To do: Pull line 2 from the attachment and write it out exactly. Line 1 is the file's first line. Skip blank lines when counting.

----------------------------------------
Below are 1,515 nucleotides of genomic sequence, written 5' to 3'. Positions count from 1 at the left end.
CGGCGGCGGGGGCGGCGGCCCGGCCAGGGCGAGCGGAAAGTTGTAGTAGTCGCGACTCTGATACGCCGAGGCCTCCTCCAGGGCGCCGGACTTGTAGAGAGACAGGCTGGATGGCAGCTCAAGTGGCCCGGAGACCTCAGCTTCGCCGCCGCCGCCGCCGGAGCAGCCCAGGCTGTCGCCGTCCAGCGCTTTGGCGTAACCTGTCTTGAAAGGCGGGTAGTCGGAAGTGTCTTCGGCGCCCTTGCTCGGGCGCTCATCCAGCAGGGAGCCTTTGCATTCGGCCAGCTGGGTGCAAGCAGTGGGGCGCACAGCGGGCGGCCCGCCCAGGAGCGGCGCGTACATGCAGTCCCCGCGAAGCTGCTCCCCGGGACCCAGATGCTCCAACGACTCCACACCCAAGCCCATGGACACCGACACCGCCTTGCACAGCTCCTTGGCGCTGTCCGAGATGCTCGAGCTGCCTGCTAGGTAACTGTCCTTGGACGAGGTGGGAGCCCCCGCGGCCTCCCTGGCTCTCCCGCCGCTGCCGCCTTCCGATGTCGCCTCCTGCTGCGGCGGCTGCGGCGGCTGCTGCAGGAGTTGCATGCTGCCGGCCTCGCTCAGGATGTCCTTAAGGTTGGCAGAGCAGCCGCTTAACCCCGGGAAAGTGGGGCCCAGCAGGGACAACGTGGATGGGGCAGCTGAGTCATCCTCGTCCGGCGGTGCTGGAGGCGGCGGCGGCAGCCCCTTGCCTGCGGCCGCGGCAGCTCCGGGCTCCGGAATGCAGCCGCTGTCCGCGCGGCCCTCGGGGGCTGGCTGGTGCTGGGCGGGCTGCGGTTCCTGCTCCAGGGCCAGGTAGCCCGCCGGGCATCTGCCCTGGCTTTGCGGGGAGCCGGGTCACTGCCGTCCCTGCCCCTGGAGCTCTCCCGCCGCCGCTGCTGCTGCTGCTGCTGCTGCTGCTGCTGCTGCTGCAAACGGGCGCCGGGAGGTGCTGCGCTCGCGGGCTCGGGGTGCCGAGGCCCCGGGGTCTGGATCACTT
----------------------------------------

CGGCGGCGGGGGCGGCGGCCCGGCCAGGGCGAGCGGAAAGTTGTAGTAGTCGCGACTCTGATACGCCGAGGCCTCCTCCAGGGCGCCGGACTTGTAGAGAGACAGGCTGGATGGCAGCTCAAGTGGCCCGGAGACCTCAGCTTCGCCGCCGCCGCCGCCGGAGCAGCCCAGGCTGTCGCCGTCCAGCGCTTTGGCGTAACCTGTCTTGAAAGGCGGGTAGTCGGAAGTGTCTTCGGCGCCCTTGCTCGGGCGCTCATCCAGCAGGGAGCCTTTGCATTCGGCCAGCTGGGTGCAAGCAGTGGGGCGCACAGCGGGCGGCCCGCCCAGGAGCGGCGCGTACATGCAGTCCCCGCGAAGCTGCTCCCCGGGACCCAGATGCTCCAACGACTCCACACCCAAGCCCATGGACACCGACACCGCCTTGCACAGCTCCTTGGCGCTGTCCGAGATGCTCGAGCTGCCTGCTAGGTAACTGTCCTTGGACGAGGTGGGAGCCCCCGCGGCCTCCCTGGCTCTCCCGCCGCTGCCGCCTTCCGATGTCGCCTCCTGCTGCGGCGGCTGCGGCGGCTGCTGCAGGAGTTGCATGCTGCCGGCCTCGCTCAGGATGTCCTTAAGGTTGGCAGAGCAGCCGCTTAACCCCGGGAAAGTGGGGCCCAGCAGGGACAACGTGGATGGGGCAGCTGAGTCATCCTCGTCCGGCGGTGCTGGAGGCGGCGGCGGCAGCCCCTTGCCTGCGGCCGCGGCAGCTCCGGGCTCCGGAATGCAGCCGCTGTCCGCGCGGCCCTCGGGGGCTGGCTGGTGCTGGGCGGGCTGCGGTTCCTGCTCCAGGGCCAGGTAGCCCGCCGGGCATCTGCCCTGGCTTTGCGGGGAGCCGGGTCACTGCCGTCCCTGCCCCTGGAGCTCTCCCGCCGCCGCTGCTGCTGCTGCTGCTGCTGCTGCTGCTGCTGCTGCAAACGGGCGCCGGGAGGTGCTGCGCTCGCGGGCTCGGGGTGCCGAGGCCCCGGGGTCTGGATCACTT